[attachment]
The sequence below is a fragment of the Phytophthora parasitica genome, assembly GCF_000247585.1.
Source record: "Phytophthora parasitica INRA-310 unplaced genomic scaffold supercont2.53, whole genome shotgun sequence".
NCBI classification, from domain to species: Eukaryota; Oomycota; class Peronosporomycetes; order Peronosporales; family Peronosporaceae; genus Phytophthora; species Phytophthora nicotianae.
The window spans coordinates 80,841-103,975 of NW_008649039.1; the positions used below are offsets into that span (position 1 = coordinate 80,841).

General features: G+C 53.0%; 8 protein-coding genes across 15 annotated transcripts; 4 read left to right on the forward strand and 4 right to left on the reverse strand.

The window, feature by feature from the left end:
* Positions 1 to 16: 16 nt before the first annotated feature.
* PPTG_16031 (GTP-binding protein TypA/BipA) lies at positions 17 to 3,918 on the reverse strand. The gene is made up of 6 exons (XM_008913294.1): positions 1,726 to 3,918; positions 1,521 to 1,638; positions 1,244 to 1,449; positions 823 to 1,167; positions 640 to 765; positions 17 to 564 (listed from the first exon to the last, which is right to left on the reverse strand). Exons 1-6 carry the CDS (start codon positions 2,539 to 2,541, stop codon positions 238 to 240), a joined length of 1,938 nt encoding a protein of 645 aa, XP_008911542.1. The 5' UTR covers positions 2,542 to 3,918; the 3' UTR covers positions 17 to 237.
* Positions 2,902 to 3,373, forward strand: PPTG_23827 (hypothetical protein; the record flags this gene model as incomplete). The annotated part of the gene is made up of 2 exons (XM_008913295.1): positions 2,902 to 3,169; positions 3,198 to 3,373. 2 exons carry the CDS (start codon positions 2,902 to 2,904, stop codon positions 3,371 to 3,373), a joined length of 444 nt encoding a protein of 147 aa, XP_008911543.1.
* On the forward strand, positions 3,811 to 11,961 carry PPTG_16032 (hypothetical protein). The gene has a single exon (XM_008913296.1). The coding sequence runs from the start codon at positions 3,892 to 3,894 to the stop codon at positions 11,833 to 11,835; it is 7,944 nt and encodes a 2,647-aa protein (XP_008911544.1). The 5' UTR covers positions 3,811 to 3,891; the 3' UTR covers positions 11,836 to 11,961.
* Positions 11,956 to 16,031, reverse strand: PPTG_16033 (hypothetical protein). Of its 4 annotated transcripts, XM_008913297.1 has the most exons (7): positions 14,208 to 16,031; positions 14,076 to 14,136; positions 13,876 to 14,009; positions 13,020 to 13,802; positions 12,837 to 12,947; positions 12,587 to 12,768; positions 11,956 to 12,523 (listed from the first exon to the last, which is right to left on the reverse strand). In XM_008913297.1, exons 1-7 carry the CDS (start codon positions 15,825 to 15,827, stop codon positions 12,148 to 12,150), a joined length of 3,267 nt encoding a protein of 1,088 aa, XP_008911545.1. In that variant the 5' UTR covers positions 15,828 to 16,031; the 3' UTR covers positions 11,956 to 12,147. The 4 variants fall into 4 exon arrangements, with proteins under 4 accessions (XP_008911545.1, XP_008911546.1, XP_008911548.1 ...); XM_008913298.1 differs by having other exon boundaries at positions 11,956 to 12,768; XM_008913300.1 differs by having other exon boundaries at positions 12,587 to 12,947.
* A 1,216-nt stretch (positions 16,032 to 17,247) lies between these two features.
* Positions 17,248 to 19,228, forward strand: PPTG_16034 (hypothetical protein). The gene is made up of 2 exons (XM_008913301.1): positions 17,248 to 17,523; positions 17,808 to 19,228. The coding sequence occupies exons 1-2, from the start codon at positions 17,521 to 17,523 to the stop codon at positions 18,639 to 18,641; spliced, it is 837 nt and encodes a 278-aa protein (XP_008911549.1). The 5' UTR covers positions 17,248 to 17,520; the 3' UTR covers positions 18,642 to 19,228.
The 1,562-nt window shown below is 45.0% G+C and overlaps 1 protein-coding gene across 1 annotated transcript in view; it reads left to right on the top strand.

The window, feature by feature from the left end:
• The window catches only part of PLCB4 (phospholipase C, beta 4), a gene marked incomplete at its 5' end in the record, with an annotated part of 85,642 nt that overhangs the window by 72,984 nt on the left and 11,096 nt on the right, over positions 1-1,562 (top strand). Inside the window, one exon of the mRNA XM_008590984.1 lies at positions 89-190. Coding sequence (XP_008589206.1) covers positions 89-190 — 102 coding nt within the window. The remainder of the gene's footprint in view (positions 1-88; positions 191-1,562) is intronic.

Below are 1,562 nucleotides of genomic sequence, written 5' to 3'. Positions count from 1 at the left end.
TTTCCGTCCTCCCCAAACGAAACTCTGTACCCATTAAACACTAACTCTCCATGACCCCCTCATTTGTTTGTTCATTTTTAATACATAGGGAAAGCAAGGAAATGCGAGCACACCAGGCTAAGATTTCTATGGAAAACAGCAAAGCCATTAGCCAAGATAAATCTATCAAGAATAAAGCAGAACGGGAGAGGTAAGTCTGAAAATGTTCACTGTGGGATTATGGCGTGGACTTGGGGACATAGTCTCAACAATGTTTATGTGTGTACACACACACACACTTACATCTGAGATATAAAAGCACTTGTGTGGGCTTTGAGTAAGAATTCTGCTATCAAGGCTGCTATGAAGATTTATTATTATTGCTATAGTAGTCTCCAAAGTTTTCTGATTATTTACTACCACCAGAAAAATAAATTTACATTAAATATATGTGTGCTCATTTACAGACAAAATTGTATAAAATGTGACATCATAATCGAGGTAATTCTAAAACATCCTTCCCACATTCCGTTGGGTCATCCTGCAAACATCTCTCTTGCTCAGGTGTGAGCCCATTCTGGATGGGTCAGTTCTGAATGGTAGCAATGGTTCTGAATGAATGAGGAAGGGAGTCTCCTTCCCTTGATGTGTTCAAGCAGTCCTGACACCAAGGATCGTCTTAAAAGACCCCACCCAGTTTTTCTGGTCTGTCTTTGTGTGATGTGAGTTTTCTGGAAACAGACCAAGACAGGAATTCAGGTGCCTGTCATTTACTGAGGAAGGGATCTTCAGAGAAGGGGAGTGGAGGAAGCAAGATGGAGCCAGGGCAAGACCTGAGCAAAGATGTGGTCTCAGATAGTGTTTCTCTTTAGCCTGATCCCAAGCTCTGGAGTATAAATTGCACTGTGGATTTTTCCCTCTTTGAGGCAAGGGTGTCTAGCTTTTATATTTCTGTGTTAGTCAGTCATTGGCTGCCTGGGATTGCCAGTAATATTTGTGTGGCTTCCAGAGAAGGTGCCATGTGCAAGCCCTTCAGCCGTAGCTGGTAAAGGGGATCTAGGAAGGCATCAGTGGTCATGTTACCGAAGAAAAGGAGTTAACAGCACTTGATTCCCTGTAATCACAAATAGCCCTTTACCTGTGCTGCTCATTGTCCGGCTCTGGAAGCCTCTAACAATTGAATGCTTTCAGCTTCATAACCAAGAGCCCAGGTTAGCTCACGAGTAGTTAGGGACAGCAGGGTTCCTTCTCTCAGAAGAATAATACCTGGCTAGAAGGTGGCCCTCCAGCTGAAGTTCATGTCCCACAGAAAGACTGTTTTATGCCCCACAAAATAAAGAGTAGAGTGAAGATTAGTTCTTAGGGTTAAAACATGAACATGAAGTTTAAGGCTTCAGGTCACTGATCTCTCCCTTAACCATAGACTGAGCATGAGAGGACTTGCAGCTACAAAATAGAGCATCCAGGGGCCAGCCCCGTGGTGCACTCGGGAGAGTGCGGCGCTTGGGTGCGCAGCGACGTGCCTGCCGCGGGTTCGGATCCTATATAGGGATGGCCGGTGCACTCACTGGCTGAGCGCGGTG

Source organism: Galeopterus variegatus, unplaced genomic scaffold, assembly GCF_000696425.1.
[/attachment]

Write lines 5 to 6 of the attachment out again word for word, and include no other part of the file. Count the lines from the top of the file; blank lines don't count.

General features: G+C 53.0%; 8 protein-coding genes across 15 annotated transcripts; 4 read left to right on the forward strand and 4 right to left on the reverse strand.

The window, feature by feature from the left end: